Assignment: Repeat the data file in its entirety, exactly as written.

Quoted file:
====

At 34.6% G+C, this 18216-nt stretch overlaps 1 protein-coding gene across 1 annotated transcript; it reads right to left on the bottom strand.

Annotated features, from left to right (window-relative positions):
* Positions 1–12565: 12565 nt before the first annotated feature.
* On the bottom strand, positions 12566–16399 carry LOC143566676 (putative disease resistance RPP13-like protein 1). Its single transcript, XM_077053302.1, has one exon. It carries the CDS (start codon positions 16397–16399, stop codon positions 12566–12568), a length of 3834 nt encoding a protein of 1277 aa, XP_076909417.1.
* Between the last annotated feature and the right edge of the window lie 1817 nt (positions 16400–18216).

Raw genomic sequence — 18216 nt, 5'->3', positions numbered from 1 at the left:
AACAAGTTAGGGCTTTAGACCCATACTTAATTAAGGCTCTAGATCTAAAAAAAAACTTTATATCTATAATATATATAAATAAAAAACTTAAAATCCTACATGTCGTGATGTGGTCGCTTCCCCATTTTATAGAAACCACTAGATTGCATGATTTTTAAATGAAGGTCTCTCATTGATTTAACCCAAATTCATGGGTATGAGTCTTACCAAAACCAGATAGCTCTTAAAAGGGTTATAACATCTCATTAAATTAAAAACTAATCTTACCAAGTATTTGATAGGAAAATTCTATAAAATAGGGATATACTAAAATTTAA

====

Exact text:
At 34.6% G+C, this 18216-nt stretch overlaps 1 protein-coding gene across 1 annotated transcript; it reads right to left on the bottom strand.

Annotated features, from left to right (window-relative positions):
* Positions 1–12565: 12565 nt before the first annotated feature.
* On the bottom strand, positions 12566–16399 carry LOC143566676 (putative disease resistance RPP13-like protein 1). Its single transcript, XM_077053302.1, has one exon. It carries the CDS (start codon positions 16397–16399, stop codon positions 12566–12568), a length of 3834 nt encoding a protein of 1277 aa, XP_076909417.1.
* Between the last annotated feature and the right edge of the window lie 1817 nt (positions 16400–18216).

Raw genomic sequence — 18216 nt, 5'->3', positions numbered from 1 at the left:
AACAAGTTAGGGCTTTAGACCCATACTTAATTAAGGCTCTAGATCTAAAAAAAAACTTTATATCTATAATATATATAAATAAAAAACTTAAAATCCTACATGTCGTGATGTGGTCGCTTCCCCATTTTATAGAAACCACTAGATTGCATGATTTTTAAATGAAGGTCTCTCATTGATTTAACCCAAATTCATGGGTATGAGTCTTACCAAAACCAGATAGCTCTTAAAAGGGTTATAACATCTCATTAAATTAAAAACTAATCTTACCAAGTATTTGATAGGAAAATTCTATAAAATAGGGATATACTAAAATTTAA